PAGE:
60 ROUND GLASS TABLE - 60 ROUND


60 Round Glass Table - Light Cherry Dining Table - Vintage Dining Table.



60 Round Glass Table





60 round glass table







    round
  • Give a round shape to

  • wind around; move along a circular course; "round the bend"

  • from beginning to end; throughout; "It rains all year round on Skye"; "frigid weather the year around"

  • a charge of ammunition for a single shot

  • Pass and go around (something) so as to move on in a changed direction

  • Alter (a number) to one less exact but more convenient for calculations





    60
  • Country Code: +60 International Call Prefix: 00

  • sixty: being ten more than fifty

  • sixty: the cardinal number that is the product of ten and six











60 round glass table - Lloyd Flanders




Lloyd Flanders 71060 Grand Traverse 60" Round Glass Umbrella Table


Lloyd Flanders 71060 Grand Traverse 60" Round Glass Umbrella Table



Lloyd Flanders 71060 The Grand Traverse line is reminiscent of the old rattan made by Marshal B. Lloyd, yet is produced in a custom vinyl woven strand. The Lloyd / Flanders custom vinyl is extruded to emulate our original loom fiber. Grand Traverse is the pinnacle of traditional styling with its hand-woven open lattice. Occasional items such as the tea cart and plant stand compliment this group with serviceable pieces to cater to any celebrated gathering. Features: -Umbrella table. -Available in Caramel or Bisque. -Grand Traverse collection. -Round shape. -Outside dimensions: 29" H x 60" Dia.. Care and Maintenance










82% (10)





Tiffany Glass at Winchester Mystery House




Tiffany Glass at Winchester Mystery House





San Jose, CA
Winchester Mystery House™ is an extravagant maze of Victorian craftsmanship – marvelous, baffling, and eerily eccentric, to say the least. The miles of twisting hallways are made even more intriguing by secret passageways in the walls. Mrs. Winchester traveled through her house in a roundabout fashion, supposedly to confuse any mischievous ghosts that might be following her. Mrs. Winchester enacted a nightly seance to help with her building plans and for protection from “bad” spirits. While she sometimes drew up simple sketches of the building ideas, there were never any blueprints….or building inspectors! In the morning, she would meet with John Hansen, her dutiful foreman, and go over new changes and additions. During the early years of construction, this resulted in some awkward and impractical concepts such as columns being installed upside down – though some suggest this was done deliberately to confuse the evil spirits. This resulted in many features being dismantled, built around, or sealed over. Some rooms were remodeled many times. It is estimated that 500 rooms to 600 rooms were built, but because so many were redone, only 160 remain. This naturally resulted in some peculiar effects, such as stairs that lead to the ceiling, doors that go nowhere and that open onto walls, and chimneys that stop just short of the roof! Once a room was completed, and most importantly, not targeted for further alterations, it was adorned with some of the best furnishings money could buy. Among the most remarkable features of the house are the parquet floors. One craftsman worked for thirty-three years doing nothing but building, installing, and tearing up the floors! The mansion’s dazzling art glass windows are her exquisite taste Mrs. Winchester herself designed the special daisy and spiderweb patterns that are embedded in many of the window. The daisy was her favorite flower, and some believe the spiderweb pattern had a special occult meaning for her. The most curious element of the Grand Ballroom are the two leaded stained glass windows, each inscribed with a quote from Shakespeare. The first, “Wide unclasp the table of their thoughts,” is from Troilus and Cressida (IV:5:60). The second, “These same thoughts people this little world,” is from Richard II (V:5:9). Nobody knows for certain what these lines meant to Mrs. Winchester.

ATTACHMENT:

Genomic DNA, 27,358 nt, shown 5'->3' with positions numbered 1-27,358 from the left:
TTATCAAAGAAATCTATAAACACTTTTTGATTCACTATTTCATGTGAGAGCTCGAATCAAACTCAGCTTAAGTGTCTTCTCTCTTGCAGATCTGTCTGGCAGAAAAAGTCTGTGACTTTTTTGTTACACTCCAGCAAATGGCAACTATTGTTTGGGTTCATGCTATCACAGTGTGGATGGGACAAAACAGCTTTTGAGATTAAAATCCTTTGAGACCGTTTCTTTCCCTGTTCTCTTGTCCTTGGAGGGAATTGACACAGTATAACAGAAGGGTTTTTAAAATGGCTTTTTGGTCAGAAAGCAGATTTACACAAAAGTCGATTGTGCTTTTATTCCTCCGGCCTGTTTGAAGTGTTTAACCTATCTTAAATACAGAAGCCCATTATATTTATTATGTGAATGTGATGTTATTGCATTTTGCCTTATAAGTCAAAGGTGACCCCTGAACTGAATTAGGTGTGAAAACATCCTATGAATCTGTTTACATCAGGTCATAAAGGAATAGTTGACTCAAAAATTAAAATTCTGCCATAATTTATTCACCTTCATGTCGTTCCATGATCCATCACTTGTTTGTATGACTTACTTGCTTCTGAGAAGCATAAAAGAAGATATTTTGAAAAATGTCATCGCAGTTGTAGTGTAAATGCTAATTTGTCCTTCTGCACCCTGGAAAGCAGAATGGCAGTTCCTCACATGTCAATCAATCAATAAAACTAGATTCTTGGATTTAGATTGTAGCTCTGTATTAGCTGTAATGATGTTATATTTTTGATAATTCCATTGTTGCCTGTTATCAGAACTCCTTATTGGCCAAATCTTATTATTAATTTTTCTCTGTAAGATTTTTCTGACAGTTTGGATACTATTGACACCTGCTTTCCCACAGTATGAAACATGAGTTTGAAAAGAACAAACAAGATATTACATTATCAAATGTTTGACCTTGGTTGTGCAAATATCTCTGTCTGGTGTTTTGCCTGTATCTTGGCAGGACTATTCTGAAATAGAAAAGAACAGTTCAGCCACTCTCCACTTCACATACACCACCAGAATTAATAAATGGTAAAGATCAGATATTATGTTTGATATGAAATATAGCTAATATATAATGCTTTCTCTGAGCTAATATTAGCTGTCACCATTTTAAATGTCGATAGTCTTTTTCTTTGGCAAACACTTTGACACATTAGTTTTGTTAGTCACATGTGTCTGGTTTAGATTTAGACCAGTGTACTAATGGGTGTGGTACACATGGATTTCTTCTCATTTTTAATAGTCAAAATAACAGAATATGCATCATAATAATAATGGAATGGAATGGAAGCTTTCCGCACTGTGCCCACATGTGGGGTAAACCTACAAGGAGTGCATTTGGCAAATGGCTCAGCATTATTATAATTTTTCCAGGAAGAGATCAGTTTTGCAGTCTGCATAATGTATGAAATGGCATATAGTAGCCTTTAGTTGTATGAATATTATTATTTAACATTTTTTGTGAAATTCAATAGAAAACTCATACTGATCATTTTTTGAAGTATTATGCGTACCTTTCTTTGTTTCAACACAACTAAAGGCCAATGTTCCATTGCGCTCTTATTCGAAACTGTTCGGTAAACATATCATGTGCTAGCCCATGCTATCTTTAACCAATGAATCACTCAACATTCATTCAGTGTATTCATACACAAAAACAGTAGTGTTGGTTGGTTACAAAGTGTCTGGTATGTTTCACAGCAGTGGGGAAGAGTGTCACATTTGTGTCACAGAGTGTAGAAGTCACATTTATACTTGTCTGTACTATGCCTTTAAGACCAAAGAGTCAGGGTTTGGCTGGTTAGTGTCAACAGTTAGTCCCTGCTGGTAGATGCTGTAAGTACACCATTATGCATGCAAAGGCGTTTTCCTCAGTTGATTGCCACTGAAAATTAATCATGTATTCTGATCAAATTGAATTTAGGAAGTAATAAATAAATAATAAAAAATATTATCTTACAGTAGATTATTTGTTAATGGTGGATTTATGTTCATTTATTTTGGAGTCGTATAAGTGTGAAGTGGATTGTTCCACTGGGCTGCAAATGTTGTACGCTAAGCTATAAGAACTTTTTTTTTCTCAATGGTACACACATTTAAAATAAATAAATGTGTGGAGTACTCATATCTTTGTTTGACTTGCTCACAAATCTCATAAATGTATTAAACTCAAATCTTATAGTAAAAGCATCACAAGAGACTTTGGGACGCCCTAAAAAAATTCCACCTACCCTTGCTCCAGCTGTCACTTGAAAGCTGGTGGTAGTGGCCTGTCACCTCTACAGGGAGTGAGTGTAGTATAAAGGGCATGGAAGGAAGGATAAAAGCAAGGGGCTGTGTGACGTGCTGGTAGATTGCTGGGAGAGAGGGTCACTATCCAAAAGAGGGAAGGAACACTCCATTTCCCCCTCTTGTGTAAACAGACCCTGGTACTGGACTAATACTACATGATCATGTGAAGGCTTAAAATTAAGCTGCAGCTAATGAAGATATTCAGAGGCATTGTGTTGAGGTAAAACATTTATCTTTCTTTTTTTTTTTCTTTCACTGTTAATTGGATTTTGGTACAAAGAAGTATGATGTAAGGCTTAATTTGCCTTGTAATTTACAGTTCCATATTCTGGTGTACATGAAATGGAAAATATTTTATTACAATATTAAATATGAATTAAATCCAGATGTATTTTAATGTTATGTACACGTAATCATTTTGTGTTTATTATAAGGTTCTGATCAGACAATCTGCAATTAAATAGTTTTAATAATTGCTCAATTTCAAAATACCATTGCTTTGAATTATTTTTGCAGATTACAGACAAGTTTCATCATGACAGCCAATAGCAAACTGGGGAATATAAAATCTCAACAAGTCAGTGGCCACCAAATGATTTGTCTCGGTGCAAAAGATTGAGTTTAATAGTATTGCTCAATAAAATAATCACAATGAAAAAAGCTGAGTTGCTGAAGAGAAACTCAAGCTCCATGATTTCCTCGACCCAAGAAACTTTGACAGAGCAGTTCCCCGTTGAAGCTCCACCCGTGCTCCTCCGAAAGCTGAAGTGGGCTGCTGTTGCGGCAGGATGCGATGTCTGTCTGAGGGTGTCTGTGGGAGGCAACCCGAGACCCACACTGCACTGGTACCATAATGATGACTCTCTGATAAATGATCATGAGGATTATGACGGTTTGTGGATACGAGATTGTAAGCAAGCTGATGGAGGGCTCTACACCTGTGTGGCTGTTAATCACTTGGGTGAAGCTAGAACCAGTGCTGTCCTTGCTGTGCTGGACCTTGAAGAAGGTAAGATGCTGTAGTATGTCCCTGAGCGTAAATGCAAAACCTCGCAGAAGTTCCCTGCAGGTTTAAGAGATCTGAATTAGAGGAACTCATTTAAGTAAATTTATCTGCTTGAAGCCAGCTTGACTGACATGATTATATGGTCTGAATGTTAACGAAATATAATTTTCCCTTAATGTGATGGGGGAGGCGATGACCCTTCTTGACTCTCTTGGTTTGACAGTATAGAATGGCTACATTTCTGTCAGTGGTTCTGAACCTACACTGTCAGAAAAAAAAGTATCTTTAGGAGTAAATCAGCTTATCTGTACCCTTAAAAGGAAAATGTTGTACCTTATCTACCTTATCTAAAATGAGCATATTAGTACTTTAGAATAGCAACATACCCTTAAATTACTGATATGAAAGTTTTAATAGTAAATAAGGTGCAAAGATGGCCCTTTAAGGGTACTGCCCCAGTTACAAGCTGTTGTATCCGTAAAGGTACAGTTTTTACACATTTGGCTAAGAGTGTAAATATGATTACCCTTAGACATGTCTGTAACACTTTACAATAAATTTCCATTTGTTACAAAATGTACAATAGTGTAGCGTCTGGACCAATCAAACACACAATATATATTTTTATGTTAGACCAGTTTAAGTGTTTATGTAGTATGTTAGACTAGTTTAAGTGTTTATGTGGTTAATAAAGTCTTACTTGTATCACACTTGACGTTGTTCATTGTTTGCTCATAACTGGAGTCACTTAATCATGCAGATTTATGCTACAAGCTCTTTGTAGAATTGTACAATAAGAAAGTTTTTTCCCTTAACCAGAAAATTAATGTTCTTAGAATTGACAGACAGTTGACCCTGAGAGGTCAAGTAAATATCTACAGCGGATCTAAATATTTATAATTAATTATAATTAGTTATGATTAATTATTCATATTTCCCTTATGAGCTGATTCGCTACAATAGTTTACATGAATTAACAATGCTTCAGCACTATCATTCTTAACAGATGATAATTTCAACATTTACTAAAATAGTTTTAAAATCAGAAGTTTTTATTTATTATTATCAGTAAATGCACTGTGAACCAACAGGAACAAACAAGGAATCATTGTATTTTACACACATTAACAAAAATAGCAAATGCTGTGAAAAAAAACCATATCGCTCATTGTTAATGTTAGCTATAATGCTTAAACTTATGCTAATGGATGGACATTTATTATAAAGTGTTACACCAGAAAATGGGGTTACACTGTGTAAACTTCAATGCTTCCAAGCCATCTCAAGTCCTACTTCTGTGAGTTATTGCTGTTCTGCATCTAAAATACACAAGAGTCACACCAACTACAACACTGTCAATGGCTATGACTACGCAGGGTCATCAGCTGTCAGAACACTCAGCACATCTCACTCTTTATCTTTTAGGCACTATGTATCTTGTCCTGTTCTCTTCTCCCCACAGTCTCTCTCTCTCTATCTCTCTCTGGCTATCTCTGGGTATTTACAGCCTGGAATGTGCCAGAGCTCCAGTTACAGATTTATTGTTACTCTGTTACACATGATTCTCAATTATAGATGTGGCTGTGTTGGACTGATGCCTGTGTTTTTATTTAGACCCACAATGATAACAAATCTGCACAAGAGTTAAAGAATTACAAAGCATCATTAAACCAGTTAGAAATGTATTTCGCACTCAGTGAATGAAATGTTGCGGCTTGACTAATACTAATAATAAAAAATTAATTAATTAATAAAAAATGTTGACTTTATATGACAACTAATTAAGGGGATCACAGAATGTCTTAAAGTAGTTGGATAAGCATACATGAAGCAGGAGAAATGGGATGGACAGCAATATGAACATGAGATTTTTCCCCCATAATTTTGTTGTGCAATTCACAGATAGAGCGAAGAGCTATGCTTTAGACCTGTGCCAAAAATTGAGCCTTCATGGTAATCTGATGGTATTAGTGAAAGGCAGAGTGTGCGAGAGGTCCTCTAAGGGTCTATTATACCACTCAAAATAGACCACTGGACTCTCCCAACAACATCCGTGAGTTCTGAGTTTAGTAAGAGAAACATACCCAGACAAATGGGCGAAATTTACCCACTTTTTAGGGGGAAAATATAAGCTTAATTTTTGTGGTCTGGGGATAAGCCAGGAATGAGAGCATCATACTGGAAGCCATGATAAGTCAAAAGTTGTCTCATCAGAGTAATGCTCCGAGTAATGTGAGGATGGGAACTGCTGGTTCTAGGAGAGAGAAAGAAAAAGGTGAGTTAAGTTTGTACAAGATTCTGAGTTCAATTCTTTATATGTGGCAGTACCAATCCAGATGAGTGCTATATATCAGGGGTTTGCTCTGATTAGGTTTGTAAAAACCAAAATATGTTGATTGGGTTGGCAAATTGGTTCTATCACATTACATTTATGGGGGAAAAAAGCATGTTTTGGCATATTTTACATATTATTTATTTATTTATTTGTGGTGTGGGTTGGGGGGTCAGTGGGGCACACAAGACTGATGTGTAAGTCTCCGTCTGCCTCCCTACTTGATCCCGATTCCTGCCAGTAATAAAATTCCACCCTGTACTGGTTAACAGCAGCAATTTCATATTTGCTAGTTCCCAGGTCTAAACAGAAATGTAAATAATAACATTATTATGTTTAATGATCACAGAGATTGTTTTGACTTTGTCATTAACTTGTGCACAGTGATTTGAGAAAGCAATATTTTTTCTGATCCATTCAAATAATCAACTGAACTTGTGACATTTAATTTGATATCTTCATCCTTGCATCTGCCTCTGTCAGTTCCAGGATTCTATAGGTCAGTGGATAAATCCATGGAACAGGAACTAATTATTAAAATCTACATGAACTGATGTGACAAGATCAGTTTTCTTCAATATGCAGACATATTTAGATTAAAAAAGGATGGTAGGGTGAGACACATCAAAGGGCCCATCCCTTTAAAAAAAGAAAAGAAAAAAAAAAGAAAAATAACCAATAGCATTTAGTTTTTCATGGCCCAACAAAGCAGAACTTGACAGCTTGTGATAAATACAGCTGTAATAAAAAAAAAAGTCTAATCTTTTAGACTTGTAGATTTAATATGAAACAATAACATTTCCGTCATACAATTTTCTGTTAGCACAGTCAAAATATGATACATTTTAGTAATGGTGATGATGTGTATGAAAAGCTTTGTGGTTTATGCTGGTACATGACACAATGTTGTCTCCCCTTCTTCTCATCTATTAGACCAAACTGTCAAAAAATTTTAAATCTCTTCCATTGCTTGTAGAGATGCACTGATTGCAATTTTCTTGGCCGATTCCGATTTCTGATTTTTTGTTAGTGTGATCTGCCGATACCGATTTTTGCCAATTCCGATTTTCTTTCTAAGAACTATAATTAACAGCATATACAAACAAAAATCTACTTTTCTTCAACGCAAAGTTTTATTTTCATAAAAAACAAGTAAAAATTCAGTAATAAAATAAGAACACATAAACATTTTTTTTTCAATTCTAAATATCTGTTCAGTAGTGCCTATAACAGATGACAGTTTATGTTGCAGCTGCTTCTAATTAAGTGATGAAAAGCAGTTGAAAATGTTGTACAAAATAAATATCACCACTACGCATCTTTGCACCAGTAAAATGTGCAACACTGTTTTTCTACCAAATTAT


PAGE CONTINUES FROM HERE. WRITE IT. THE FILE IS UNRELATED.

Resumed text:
For nearly thirty-eight years, the round-the-clock sawing, sanding, and hammering at the Winchester Mystery House™ never ceased – not even on weekends or holidays. It was never a rush job. Mrs. Winchester had all the time in the world – at least, all the time needed to maintain a steady pace.












Red wine being poured #2




Red wine being poured #2





Another attempt at the wine, this time I think I did a better job :)

Strobist
Wine glass was upright on a table but camera tilted.
1-stop round-diffuser behind the table (about 50cm)
Nikon SB28@1/16 power on low stand about 1m behind the diffuser
Used Cactus v2s trigger

I used the sequential shooting function (H) on the Olympus E30.

Wine diluted with water and shutter speed lowered to 1/60. Slower than normal shutter speed (I usually use 1/200 with off-camera flash) seems to do the trick for this kind of shot.









60 round glass table







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